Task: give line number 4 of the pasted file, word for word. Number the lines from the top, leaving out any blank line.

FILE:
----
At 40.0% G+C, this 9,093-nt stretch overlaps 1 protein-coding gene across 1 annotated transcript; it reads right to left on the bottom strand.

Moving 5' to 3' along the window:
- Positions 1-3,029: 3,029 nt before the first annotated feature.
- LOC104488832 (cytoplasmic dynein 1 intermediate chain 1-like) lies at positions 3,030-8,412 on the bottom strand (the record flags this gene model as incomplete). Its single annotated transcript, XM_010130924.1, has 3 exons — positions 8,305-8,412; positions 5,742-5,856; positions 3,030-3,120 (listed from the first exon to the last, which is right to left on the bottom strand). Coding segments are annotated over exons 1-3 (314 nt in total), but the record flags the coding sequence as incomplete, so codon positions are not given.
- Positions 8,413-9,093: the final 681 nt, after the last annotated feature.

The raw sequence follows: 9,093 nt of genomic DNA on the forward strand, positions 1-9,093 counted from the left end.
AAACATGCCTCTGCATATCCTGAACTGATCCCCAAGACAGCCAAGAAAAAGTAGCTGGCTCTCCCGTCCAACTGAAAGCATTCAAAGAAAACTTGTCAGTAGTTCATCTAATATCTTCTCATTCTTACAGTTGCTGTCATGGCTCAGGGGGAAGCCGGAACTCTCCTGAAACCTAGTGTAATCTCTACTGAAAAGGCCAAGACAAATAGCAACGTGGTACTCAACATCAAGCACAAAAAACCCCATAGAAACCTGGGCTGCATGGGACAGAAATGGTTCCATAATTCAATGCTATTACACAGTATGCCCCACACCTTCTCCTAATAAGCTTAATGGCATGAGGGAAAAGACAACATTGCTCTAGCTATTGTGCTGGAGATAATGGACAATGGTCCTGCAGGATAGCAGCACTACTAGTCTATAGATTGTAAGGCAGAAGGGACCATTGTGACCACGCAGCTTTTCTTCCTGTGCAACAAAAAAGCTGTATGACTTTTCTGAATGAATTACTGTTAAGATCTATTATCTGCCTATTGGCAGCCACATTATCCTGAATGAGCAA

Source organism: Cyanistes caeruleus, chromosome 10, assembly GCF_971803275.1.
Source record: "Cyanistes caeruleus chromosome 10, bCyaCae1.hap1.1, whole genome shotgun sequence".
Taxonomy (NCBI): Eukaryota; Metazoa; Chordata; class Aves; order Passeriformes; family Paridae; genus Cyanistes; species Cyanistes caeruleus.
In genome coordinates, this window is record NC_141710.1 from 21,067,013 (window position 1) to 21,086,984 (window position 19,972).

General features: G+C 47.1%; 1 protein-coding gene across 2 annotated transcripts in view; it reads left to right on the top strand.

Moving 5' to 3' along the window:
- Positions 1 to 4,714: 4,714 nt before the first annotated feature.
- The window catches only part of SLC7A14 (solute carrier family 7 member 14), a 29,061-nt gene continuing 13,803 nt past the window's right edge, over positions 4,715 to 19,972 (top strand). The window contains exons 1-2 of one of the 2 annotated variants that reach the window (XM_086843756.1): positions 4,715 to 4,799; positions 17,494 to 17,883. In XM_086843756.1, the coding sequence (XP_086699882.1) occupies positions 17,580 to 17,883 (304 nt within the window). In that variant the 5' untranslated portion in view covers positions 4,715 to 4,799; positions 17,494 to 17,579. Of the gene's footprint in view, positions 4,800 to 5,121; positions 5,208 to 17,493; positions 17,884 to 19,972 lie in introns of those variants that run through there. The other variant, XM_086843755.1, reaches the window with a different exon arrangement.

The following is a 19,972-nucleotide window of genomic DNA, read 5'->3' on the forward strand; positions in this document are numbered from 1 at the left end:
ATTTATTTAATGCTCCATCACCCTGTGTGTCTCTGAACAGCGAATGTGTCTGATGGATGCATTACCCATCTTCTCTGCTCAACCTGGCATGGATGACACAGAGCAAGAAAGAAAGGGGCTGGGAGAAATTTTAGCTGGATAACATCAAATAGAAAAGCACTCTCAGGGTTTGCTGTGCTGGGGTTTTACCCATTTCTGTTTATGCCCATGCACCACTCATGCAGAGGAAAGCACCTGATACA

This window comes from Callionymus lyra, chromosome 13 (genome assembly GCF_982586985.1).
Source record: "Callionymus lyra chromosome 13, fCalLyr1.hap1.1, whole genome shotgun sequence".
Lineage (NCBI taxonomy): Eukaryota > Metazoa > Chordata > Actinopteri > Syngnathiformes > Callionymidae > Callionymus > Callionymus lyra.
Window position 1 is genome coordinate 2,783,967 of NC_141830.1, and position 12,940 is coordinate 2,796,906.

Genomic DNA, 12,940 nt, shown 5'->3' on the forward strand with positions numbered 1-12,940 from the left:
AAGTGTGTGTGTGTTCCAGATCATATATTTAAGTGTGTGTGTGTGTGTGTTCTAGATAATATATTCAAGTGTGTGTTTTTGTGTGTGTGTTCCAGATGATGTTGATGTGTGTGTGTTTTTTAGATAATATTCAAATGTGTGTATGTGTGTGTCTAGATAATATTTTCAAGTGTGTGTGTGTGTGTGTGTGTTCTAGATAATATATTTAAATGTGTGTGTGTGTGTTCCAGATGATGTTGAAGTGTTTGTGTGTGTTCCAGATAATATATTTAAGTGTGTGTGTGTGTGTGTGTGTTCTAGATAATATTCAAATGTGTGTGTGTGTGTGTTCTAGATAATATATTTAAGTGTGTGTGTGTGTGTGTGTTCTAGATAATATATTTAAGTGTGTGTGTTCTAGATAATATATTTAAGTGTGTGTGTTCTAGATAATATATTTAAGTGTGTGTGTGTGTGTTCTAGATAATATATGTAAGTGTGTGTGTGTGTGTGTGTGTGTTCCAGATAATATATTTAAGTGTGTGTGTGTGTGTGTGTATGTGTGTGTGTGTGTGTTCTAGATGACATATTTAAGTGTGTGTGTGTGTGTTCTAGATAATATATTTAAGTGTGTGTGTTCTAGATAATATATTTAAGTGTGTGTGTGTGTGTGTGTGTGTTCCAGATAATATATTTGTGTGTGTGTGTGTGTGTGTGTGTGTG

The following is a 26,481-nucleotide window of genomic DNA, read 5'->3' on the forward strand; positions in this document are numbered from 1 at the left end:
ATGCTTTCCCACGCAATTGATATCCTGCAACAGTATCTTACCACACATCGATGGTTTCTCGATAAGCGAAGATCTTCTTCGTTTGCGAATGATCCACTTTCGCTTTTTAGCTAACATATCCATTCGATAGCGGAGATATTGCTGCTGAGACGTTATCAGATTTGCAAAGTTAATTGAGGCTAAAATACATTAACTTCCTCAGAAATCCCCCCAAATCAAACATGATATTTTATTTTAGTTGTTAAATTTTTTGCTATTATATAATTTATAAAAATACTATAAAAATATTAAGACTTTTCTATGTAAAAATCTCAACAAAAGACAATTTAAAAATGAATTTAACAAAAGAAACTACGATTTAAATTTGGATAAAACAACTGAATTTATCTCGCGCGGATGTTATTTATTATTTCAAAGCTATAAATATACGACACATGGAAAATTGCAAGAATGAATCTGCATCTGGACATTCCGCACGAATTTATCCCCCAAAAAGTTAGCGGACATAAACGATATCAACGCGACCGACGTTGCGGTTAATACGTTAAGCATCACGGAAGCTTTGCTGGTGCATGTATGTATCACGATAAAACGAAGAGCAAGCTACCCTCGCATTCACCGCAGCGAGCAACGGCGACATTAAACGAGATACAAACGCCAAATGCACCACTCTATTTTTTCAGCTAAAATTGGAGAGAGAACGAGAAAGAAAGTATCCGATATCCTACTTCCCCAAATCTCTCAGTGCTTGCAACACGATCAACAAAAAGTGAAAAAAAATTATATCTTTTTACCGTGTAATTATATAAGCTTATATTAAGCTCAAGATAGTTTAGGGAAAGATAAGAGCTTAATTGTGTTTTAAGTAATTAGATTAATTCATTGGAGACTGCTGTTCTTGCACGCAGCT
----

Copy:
- LOC104488832 (cytoplasmic dynein 1 intermediate chain 1-like) lies at positions 3,030-8,412 on the bottom strand (the record flags this gene model as incomplete). Its single annotated transcript, XM_010130924.1, has 3 exons — positions 8,305-8,412; positions 5,742-5,856; positions 3,030-3,120 (listed from the first exon to the last, which is right to left on the bottom strand). Coding segments are annotated over exons 1-3 (314 nt in total), but the record flags the coding sequence as incomplete, so codon positions are not given.